When the federal government introduced legislation in March to streamline pardons for simple cannabis possession, Canada’s criminal bar had two reactions.
The Court of Appeal of Ontario upheld a decision to reject a negligence-based claim against Crown lawyers.
A man who was convicted of luring a 14-year-old girl over the Internet had no expectation of privacy in his online communications with “Leann,” who in reality was an undercover police officer, the Supreme Court of Canada ruled today, in a judgement in which the judges diverged on approaches to privacy.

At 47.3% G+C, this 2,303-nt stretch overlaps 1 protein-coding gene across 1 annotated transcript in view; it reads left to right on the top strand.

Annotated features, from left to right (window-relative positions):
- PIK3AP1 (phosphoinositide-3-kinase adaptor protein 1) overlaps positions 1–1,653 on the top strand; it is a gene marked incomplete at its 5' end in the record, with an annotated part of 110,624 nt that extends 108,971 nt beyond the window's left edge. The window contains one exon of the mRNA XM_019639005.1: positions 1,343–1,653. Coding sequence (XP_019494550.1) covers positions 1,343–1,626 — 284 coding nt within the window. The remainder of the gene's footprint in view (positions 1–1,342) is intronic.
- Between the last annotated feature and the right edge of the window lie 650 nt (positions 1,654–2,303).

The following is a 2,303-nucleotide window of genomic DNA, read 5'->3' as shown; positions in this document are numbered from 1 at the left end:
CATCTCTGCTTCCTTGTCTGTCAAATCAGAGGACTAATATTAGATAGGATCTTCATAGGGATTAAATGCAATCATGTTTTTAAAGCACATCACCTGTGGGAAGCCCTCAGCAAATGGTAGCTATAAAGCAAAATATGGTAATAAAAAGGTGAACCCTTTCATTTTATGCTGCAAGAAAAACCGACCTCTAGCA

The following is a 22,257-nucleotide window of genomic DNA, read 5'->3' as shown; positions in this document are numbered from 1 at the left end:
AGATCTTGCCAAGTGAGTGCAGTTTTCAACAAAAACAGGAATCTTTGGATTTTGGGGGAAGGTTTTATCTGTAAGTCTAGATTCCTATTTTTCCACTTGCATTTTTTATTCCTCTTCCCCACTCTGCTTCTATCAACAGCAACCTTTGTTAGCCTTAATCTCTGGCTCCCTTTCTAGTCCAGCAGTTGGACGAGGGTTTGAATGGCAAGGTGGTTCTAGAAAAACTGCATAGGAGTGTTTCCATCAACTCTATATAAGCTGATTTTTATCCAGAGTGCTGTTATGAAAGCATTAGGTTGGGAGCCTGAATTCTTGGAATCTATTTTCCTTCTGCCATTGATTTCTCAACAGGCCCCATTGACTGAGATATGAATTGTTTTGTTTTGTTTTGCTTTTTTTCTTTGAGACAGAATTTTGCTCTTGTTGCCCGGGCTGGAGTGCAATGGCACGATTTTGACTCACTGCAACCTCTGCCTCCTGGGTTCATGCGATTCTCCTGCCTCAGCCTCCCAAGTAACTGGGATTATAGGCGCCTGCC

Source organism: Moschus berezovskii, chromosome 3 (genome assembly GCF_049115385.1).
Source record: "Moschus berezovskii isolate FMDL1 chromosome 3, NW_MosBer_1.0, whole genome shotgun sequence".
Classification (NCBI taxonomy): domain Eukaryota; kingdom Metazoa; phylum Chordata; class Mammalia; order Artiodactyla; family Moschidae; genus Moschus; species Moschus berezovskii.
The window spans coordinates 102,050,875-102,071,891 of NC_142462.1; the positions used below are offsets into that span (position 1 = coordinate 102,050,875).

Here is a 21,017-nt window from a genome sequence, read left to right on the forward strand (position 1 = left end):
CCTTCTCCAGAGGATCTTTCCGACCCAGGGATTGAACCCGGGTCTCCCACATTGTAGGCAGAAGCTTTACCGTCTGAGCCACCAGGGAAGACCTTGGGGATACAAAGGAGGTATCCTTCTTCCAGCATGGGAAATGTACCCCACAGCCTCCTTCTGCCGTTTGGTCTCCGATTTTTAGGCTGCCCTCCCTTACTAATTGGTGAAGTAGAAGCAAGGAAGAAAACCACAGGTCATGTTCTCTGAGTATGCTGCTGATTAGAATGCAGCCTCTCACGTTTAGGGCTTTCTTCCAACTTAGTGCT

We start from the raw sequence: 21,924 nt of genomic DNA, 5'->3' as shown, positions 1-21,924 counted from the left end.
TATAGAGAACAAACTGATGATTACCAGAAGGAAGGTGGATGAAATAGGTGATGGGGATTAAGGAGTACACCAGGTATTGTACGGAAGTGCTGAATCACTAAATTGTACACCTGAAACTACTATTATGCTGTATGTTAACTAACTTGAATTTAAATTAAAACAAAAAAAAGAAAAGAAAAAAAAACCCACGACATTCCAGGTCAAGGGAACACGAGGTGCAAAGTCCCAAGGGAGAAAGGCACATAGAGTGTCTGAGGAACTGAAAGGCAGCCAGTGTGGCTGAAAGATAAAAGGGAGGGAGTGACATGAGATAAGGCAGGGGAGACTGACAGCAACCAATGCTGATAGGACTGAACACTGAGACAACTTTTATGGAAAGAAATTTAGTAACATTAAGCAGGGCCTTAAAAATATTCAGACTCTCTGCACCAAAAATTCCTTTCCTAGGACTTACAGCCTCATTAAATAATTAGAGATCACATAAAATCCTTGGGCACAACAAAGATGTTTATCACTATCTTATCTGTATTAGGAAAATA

Legal Aid Ontario says that for now it plans to keep three legal centres that offer refugee law services, despite an announcement that the province will no longer provide funding for the services.
The Supreme Court of Canada today set aside the conviction of a man charged with child luring on the Internet and ordered a new trial. The case marked the first time the Supreme Court looked at whether the child luring provisions of the Criminal Code violated the Charter; the high court decided that it did in declaring the “presumption of belief” regarding age contained in the provisions to be of no force and effect.
The recommendations of a parliamentary committee looking into the criminal record pardon system is a microcosm of a government that has come up short on their promises for criminal justice reform, say criminal defence lawyers.